A Cross-Section of Americana: Analysis

So what do all these Super Bowl ads tell us about America and race relations. Well, for one, despite all this talk about being color-blind, which is what most people say they are when it comes to "viewing" or talking about race, we can see that America, is in fact, not color blind. If whites were truly color blind (and the rest of America for that matter) these commercials would make no sense.

"Huh, pandas? I don't get it. Just pandas speaking plain old English."

"What does a shrunken head have to do with that man in face paint? Weird?"

"Why is a mariachi band playing right now?"


The one subject that really binds all of these commercials is "foreigness," as all ads feature foreigners whom are people of color and whom have "funny" and "weird" accents (save the Latino from the Taco Bell commercial). One thing about their accents is that they are supposed to be at the expense of the person with the accent; especially the commercial in where Carlos Mencia is teaching "his buddies" on how to pick up "American" chicks (cause, you know, America women totally don't have accents). We are supposed to laugh at them because they do not speak English "properly" and/or speak it with a "funny" accent.

One thing that is bothersome about the "funny" accent bit is who has the funny accent and who doesn't. Having a French or Italian accent is sexy, having an English accent means you are smart, and having a upper class Spanish (from Spain) accent is also sexy and "exotic." While the sexy and intellectual accents are solely confined to Europe the weird and funny accents are confined to people of color (save that one Russian dude). Having an Indian accent means you are a nerd, having a Chinese accent means you are stupid.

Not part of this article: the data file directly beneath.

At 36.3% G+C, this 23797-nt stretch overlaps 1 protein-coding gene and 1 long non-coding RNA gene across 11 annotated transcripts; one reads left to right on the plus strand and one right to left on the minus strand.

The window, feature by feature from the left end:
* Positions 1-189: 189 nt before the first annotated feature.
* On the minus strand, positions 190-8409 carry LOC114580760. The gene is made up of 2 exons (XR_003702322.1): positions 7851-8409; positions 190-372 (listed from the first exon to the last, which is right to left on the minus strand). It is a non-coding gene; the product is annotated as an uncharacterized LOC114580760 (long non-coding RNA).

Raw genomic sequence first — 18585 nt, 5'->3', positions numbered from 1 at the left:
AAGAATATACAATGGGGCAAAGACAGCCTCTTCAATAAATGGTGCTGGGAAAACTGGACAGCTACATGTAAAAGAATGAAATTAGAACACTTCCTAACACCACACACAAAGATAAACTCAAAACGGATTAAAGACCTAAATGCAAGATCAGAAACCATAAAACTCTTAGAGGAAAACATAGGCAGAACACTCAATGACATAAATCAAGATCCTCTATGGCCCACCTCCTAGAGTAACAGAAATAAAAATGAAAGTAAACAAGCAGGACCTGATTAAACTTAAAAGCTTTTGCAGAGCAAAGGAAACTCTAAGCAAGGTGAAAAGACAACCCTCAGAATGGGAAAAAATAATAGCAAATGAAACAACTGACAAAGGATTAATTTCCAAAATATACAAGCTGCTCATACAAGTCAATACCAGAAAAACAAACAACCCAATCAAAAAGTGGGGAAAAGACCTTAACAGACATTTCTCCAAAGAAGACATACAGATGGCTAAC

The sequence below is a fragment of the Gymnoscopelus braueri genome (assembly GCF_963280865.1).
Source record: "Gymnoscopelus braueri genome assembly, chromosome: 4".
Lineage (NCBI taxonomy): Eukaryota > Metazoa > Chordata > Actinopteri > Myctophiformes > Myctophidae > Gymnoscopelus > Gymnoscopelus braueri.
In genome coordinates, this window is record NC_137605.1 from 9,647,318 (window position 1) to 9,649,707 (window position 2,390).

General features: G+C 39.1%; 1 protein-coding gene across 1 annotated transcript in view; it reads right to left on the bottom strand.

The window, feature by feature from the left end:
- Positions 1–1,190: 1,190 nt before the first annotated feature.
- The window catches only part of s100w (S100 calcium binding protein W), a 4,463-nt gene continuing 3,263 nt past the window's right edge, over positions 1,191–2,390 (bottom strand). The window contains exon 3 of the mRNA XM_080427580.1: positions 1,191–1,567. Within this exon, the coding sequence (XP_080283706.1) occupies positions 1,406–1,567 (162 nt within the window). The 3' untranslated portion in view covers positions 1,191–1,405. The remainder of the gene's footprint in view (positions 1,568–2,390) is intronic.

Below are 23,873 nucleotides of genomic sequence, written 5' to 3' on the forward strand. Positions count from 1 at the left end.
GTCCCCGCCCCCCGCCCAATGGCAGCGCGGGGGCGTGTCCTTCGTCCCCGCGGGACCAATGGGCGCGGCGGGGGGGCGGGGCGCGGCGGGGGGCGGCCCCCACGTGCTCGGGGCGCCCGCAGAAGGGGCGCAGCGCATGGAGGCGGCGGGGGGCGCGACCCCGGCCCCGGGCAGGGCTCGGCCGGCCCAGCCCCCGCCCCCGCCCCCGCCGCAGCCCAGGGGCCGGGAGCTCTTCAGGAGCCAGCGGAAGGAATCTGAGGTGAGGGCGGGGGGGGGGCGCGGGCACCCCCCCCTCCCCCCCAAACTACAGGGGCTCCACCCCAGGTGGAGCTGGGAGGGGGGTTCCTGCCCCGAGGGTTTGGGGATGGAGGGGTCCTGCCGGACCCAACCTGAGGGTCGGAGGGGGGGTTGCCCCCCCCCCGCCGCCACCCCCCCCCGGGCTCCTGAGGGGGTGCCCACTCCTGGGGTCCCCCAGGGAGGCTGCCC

I remember Amy Tan talking about how smart her mother was but because she had a Chinese accent many would mistaken her for dumb and when she would talk to sales reps over the phone or tried to do business with others over the phone Mz. Tan would have to eventually cut in and talk for her (or even pretend to be her with her mother whispering in her ear what to say) in order for her mother to be taken seriously. Again, English accent, "Oh sooooo smart!" Chinese accent, "God! Can't you understand anything I'm saying!"

Of course there were the two SalesGenie.com ads. The thing about these two ads is that they involved no research on Indian or Chinese culture and language. All they were was a bunch of stereotypes taken from memory and written down on paper. The Indian guy had to have an accent and had to have a bunch of kids and had to work in a cubicle under a white boss. The pandas had to have Chinese accents, use bamboo font for their signs, and they had to own a small business. There was nothing really to these ads. They didn't really have any jokes and no points. The could have easily used different ethnicities (or the same) in similar situations and nothing more. But they instead decided to opt for two "foreigners" in their ads that came straight out of a Simpsons cartoon and a yellow face movie. The writers views of Asians weren't from first hand experience (obviously, though not that that would help them) but instead through popular culture such as TV shows, commercials, and movies.